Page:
Even though the nation's top banks showed healthy returns at the end of the second quarter, Wall Street isn't responding with much confidence, according to an American Banker survey of the nation's leading banks done in conjunction with SNL Securities.
Although banks cleaned up their balance sheets, improved efficiency, and started to make loans again, ratios of market value to book value declined dramatically over the last year, including a 13% drop for the nine largest banks.
The ratio of market to book value for the nine top institutions dropped from 152% in last year's second quarter to 131.7% for the corresponding period this year.
Regional banks with $20 billion to $70 billion of assets saw a smaller, but still significant, decline. The ratio of market to book value for this group dropped from 170.3% to 160%.
Banks with between $10 billion and $20 billion of assets saw an average ratio of market to book value of 166.2% in last year's second quarter, while in the corresponding period this year that ratio dropped to 163.2%. "A lot of investors are saying, I had my ride, I'm going to get off now," said Scott Winslow, an analyst at SNL Securities.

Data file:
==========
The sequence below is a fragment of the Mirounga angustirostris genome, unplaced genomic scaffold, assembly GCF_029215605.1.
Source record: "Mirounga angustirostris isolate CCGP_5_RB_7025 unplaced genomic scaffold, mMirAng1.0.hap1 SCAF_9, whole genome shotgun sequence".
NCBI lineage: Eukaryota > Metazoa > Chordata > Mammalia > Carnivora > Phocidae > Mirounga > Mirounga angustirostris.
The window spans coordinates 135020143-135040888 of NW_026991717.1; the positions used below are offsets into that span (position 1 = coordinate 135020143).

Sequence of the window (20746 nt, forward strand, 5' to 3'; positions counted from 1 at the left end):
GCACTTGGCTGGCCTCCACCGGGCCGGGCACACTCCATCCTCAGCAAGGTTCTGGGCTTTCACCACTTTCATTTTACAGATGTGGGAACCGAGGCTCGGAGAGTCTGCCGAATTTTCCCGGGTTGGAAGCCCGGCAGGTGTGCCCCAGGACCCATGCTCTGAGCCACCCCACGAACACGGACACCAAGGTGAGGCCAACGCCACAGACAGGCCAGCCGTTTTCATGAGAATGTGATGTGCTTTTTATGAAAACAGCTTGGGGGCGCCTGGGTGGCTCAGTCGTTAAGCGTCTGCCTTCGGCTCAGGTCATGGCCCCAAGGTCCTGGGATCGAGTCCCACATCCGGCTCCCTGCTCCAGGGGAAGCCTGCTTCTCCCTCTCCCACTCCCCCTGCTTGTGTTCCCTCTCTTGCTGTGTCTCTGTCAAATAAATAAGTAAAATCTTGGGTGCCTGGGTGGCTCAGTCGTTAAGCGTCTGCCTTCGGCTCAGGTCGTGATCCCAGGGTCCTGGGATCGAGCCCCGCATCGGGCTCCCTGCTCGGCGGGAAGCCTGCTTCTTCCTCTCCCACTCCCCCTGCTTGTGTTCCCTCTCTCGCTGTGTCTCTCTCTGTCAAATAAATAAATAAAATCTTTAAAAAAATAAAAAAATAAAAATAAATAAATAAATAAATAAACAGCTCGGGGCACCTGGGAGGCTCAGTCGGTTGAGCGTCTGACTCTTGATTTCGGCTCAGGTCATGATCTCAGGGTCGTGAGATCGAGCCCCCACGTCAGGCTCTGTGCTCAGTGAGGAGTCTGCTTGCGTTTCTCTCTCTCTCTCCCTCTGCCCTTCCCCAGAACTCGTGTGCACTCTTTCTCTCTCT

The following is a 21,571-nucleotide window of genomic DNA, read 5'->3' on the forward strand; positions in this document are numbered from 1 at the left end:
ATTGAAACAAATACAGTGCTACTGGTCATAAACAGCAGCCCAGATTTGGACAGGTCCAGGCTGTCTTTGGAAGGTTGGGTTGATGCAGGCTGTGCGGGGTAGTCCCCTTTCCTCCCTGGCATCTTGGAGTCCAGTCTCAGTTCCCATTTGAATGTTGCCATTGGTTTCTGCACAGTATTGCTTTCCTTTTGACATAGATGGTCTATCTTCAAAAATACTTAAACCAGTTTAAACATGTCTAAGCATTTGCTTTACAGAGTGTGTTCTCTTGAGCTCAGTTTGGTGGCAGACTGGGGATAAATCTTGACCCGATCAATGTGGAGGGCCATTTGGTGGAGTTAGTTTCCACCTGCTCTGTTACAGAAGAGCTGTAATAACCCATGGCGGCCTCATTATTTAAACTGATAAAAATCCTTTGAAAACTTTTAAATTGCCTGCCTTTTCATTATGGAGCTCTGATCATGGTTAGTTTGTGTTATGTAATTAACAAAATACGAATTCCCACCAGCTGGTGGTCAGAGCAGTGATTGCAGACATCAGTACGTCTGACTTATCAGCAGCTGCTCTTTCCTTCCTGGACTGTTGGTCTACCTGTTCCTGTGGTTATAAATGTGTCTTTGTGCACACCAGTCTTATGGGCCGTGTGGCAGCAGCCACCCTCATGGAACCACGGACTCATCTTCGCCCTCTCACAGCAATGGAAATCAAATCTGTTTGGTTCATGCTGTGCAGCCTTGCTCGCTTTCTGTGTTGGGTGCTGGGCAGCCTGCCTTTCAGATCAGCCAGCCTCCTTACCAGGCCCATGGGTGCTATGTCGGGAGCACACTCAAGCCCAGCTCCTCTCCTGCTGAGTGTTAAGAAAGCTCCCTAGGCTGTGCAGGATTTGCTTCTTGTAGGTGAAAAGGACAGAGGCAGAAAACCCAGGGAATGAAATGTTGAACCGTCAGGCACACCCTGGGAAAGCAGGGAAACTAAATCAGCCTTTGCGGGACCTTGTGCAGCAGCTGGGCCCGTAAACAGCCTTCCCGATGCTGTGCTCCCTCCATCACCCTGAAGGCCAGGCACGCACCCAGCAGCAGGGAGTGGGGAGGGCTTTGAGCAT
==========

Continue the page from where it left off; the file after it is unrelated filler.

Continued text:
Despite the market's negative reaction, analysts continue to praise banks for dumping problem assets. The nation's nine largest banks had an average nonperforming-assets ratio of 2.49% in last year's second quarter. In this year's period, those banks saw their nonperforming assets as a percentage of total assets sink to 1.26%.
Regional banks dropped a significant amount of nonperformers as well. Banks "attacked the credit problems and got them off the books relatively quickly. We haven't been through a cycle with banks putting new loans on the nonperforming books for a while," said Dennis Shea, an analyst at Morgan Stanley & Co.
Edison, N.J.-based Midlantic Bank Corp., known in the industry for its dramatic turnaround, depleted its nonperformers dramatically since the second quarter of last year. The nonperforming assets ratio was 7.35% in the second quarter of last year. Today it is at 3.32%
Another sign of collective health in the industry is the significant improvement in return on average assets over last year's second quarter. Regionals with between $20 billion and $70 billion of assets posted an average ROA of 1.21%. this quarter, up from 1.17% in the same period last year. Banks with between $10 billion and $20 billion of assets posted an average ROA of 1.18% this quarter, up from 1.16% last year.
The nine largest banks as a group bucked the trend with declines in ROA as heavy trading losses dragged down results. J.P. Morgan's trading revenues dropped from $346 million in the second quarter last year to $200 million, according to Mr. Winslow.
But the drops in ROA for some money-centers was not a sign that they are sinking. They are merely "treading water," he said.